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Coronavirus information
Coronavirus information
The Zero Canada Project provides resources to help you manage your health, your finances and your family life as Canada reopens.
Visit the hub

Robert Greenhill is executive chairman of Global Canada and former managing director of the World Economic Forum. These are his personal views.

Canada, and the world, faces a global pandemic on a scale that has not been seen since the Spanish flu epidemic of a century ago. In the last week alone, tens of thousands of people have been infected in over 100 countries, thousands of lives have been lost, trillions of dollars have evaporated in the stock markets and time-honoured concepts of international co-operation have been thrown out the window as nations around the world close their borders and block the export of medical products. A week has become an eternity.

Layoffs, salary, EI and more: Your coronavirus and employment questions answered

The tragedy of the Spanish influenza was in the multitude of mistakes made during its global rampage over 15 months in 1918 and 1919. Slow reactions and dishonest communications (due to wartime censorship) translated into countless additional lives lost. The final death toll is put at somewhere between 50 million and 100 million.

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The tragedy with the coronavirus today isn’t dishonesty. It is incrementalism. Italy, France, Switzerland, Spain, Norway, modern sophisticated polities with high-quality health-care systems, are all reeling. In each of these places, the number of COVID-19 cases as a share of population has already exceeded China’s. The Italian health-care system, with more than 30,000 confirmed cases, is completely overwhelmed. Germany, Britain and the Netherlands are not far behind. Confirmed COVID-19 cases in these countries are doubling every 3 days.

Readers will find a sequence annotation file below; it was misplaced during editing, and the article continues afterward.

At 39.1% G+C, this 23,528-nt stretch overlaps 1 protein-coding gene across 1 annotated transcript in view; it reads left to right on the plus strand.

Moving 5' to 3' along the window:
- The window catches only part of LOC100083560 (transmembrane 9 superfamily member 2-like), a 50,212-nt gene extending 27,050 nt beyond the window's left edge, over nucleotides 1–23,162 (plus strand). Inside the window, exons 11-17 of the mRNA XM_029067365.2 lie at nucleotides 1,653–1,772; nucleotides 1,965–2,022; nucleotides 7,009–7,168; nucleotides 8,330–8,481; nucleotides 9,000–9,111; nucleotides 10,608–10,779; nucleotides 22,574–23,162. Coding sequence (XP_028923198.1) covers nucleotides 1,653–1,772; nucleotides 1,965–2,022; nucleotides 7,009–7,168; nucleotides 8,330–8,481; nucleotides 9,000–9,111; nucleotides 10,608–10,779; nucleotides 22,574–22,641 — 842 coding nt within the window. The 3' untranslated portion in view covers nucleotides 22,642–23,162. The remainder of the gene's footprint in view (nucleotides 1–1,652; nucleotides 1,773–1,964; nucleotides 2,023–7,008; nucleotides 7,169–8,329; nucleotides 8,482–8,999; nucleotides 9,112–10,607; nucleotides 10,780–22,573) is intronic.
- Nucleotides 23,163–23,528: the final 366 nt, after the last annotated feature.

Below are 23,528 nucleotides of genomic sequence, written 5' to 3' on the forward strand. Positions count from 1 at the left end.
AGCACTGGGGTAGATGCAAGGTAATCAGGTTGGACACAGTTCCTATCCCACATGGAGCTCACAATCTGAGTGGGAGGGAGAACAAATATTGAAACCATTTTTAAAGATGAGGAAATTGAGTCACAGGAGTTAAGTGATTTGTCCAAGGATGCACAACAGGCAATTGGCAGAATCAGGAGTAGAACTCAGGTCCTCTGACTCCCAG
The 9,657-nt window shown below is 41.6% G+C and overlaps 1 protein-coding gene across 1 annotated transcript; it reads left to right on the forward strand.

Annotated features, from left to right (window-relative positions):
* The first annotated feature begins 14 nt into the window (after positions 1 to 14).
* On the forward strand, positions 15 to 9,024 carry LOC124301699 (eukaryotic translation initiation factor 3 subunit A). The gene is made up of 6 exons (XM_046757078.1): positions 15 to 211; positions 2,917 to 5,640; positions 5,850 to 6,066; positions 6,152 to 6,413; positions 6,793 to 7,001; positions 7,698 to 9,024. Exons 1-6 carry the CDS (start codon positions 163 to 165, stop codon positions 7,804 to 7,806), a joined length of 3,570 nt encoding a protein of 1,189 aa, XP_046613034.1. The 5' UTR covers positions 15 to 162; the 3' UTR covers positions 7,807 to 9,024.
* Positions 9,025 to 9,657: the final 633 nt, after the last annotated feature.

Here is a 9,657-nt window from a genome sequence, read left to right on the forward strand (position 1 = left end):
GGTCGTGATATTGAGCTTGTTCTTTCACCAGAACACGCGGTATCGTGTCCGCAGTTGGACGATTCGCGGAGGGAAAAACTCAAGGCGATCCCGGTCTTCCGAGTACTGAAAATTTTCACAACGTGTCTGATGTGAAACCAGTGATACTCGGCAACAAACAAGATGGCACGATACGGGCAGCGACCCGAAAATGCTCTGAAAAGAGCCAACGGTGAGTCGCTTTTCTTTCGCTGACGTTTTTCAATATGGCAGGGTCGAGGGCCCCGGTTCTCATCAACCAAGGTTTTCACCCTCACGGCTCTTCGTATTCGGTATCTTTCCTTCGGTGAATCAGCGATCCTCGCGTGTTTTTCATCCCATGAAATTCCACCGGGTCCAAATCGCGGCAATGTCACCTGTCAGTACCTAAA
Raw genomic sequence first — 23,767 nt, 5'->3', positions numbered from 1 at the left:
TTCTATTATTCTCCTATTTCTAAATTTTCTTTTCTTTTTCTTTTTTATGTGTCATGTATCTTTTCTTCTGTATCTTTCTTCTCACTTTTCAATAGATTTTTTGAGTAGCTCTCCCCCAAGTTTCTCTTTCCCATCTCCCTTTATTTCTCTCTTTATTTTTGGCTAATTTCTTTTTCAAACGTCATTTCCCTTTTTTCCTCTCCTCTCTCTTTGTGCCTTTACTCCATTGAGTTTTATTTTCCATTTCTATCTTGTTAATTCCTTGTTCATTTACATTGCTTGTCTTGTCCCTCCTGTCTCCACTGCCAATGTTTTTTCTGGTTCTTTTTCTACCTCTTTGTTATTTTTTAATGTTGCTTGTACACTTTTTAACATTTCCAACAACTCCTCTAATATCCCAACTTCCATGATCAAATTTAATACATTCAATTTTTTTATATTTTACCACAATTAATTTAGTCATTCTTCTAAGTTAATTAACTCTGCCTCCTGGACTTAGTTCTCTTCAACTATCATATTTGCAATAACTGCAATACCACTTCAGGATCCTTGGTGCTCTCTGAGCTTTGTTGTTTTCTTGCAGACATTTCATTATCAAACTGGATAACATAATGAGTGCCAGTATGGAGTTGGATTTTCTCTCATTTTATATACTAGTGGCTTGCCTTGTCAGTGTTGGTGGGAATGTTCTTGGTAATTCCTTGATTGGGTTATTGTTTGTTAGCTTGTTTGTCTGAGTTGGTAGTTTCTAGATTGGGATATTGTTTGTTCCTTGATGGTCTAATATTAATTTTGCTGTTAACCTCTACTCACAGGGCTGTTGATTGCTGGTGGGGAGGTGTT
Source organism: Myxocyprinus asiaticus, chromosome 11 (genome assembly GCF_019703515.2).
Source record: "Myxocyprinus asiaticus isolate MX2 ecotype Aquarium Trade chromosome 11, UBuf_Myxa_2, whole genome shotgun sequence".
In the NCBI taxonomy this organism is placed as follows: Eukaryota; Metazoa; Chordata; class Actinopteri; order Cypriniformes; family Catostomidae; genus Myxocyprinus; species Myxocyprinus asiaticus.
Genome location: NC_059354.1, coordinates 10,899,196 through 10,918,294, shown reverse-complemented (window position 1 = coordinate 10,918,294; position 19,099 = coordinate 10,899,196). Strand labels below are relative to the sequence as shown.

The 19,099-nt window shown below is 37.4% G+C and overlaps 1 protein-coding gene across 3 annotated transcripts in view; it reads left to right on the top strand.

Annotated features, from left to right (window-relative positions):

Prime Minister Justin Trudeau speaks about Canada's response to the COVID-19 virus in Ottawa on March 17, 2020.

Adrian Wyld/The Canadian Press

There’s a simple explanation for the dire straits they find themselves in – they missed what a South Korean official has called “The Golden Hour,” the narrow window in which social distancing can still bend the trajectory of the contagion. Canada now must learn from those who are mere weeks ahead of us. Every day of hesitation or misplaced desire for nailing down the details will result in thousands more infected. Thus is the unforgiving nature of a pandemic.

At present, no countries outside China have proven they can stop COVID-19. South Korea, Singapore, possibly Taiwan have shown progress, although even their success is uncertain. They remain outliers because they moved quickly and decisively.

Canada has just a few days to join this exclusive group of democratic outliers. The question is not whether we will have to implement comprehensive tough restrictions like those belatedly introduced in Europe. The question is whether we will take the risk of putting in place these difficult, disruptive but necessary measures quickly enough. Remember, with a three-day doubling rate, a decision on Tuesday this week is 100 per cent more impactful than one on Friday. In dealing with pandemics, every day, every hour translates into lives lost or lives saved.